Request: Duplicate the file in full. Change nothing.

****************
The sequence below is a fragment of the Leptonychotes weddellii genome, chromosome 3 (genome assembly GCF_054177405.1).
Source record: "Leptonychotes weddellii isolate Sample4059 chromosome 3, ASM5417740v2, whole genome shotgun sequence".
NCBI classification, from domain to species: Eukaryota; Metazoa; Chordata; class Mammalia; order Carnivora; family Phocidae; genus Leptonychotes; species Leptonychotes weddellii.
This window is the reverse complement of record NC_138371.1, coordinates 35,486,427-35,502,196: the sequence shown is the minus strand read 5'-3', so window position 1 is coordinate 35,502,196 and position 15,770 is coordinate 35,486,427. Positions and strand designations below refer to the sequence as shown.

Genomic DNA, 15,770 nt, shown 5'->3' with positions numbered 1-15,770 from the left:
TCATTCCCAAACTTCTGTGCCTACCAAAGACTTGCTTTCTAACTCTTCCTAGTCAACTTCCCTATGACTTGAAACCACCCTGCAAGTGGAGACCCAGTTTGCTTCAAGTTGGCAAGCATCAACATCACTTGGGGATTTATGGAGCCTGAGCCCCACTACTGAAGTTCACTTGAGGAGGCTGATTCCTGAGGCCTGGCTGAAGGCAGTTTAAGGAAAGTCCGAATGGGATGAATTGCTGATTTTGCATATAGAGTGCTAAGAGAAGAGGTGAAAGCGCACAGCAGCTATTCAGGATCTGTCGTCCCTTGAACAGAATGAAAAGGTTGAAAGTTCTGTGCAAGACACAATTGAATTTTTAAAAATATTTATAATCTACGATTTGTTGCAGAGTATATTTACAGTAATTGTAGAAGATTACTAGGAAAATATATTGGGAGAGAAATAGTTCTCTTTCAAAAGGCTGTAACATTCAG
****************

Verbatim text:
The sequence below is a fragment of the Leptonychotes weddellii genome, chromosome 3 (genome assembly GCF_054177405.1).
Source record: "Leptonychotes weddellii isolate Sample4059 chromosome 3, ASM5417740v2, whole genome shotgun sequence".
NCBI classification, from domain to species: Eukaryota; Metazoa; Chordata; class Mammalia; order Carnivora; family Phocidae; genus Leptonychotes; species Leptonychotes weddellii.
This window is the reverse complement of record NC_138371.1, coordinates 35,486,427-35,502,196: the sequence shown is the minus strand read 5'-3', so window position 1 is coordinate 35,502,196 and position 15,770 is coordinate 35,486,427. Positions and strand designations below refer to the sequence as shown.

Genomic DNA, 15,770 nt, shown 5'->3' with positions numbered 1-15,770 from the left:
TCATTCCCAAACTTCTGTGCCTACCAAAGACTTGCTTTCTAACTCTTCCTAGTCAACTTCCCTATGACTTGAAACCACCCTGCAAGTGGAGACCCAGTTTGCTTCAAGTTGGCAAGCATCAACATCACTTGGGGATTTATGGAGCCTGAGCCCCACTACTGAAGTTCACTTGAGGAGGCTGATTCCTGAGGCCTGGCTGAAGGCAGTTTAAGGAAAGTCCGAATGGGATGAATTGCTGATTTTGCATATAGAGTGCTAAGAGAAGAGGTGAAAGCGCACAGCAGCTATTCAGGATCTGTCGTCCCTTGAACAGAATGAAAAGGTTGAAAGTTCTGTGCAAGACACAATTGAATTTTTAAAAATATTTATAATCTACGATTTGTTGCAGAGTATATTTACAGTAATTGTAGAAGATTACTAGGAAAATATATTGGGAGAGAAATAGTTCTCTTTCAAAAGGCTGTAACATTCAG